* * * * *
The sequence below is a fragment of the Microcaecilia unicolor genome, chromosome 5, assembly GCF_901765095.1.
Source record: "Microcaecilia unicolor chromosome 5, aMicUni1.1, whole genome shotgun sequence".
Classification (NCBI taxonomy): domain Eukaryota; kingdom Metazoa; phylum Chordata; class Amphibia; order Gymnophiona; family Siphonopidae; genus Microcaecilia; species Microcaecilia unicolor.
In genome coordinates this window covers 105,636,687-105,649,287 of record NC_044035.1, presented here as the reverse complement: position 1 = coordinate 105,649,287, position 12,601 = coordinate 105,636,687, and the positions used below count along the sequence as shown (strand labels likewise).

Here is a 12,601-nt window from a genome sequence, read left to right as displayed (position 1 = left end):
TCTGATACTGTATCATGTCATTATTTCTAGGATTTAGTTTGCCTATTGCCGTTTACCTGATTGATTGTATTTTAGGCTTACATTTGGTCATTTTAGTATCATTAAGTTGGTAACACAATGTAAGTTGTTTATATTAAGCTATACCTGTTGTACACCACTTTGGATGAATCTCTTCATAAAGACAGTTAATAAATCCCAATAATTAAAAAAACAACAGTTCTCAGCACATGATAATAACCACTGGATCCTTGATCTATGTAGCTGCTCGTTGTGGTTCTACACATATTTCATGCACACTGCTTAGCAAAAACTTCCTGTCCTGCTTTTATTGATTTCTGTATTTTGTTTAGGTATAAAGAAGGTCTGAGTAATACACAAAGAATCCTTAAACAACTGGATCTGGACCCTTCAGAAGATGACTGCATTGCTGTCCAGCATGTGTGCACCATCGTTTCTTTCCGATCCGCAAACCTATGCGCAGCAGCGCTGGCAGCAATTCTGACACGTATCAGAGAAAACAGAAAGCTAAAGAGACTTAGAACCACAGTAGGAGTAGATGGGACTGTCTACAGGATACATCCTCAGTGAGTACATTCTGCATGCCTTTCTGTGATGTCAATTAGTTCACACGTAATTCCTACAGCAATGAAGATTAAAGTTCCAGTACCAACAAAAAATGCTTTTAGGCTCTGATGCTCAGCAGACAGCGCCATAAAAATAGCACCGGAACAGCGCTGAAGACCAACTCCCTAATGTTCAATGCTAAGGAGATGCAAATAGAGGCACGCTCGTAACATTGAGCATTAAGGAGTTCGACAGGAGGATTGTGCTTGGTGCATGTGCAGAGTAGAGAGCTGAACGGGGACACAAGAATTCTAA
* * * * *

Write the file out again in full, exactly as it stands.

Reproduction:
The sequence below is a fragment of the Microcaecilia unicolor genome, chromosome 5, assembly GCF_901765095.1.
Source record: "Microcaecilia unicolor chromosome 5, aMicUni1.1, whole genome shotgun sequence".
Classification (NCBI taxonomy): domain Eukaryota; kingdom Metazoa; phylum Chordata; class Amphibia; order Gymnophiona; family Siphonopidae; genus Microcaecilia; species Microcaecilia unicolor.
In genome coordinates this window covers 105,636,687-105,649,287 of record NC_044035.1, presented here as the reverse complement: position 1 = coordinate 105,649,287, position 12,601 = coordinate 105,636,687, and the positions used below count along the sequence as shown (strand labels likewise).

Here is a 12,601-nt window from a genome sequence, read left to right as displayed (position 1 = left end):
TCTGATACTGTATCATGTCATTATTTCTAGGATTTAGTTTGCCTATTGCCGTTTACCTGATTGATTGTATTTTAGGCTTACATTTGGTCATTTTAGTATCATTAAGTTGGTAACACAATGTAAGTTGTTTATATTAAGCTATACCTGTTGTACACCACTTTGGATGAATCTCTTCATAAAGACAGTTAATAAATCCCAATAATTAAAAAAACAACAGTTCTCAGCACATGATAATAACCACTGGATCCTTGATCTATGTAGCTGCTCGTTGTGGTTCTACACATATTTCATGCACACTGCTTAGCAAAAACTTCCTGTCCTGCTTTTATTGATTTCTGTATTTTGTTTAGGTATAAAGAAGGTCTGAGTAATACACAAAGAATCCTTAAACAACTGGATCTGGACCCTTCAGAAGATGACTGCATTGCTGTCCAGCATGTGTGCACCATCGTTTCTTTCCGATCCGCAAACCTATGCGCAGCAGCGCTGGCAGCAATTCTGACACGTATCAGAGAAAACAGAAAGCTAAAGAGACTTAGAACCACAGTAGGAGTAGATGGGACTGTCTACAGGATACATCCTCAGTGAGTACATTCTGCATGCCTTTCTGTGATGTCAATTAGTTCACACGTAATTCCTACAGCAATGAAGATTAAAGTTCCAGTACCAACAAAAAATGCTTTTAGGCTCTGATGCTCAGCAGACAGCGCCATAAAAATAGCACCGGAACAGCGCTGAAGACCAACTCCCTAATGTTCAATGCTAAGGAGATGCAAATAGAGGCACGCTCGTAACATTGAGCATTAAGGAGTTCGACAGGAGGATTGTGCTTGGTGCATGTGCAGAGTAGAGAGCTGAACGGGGACACAAGAATTCTAA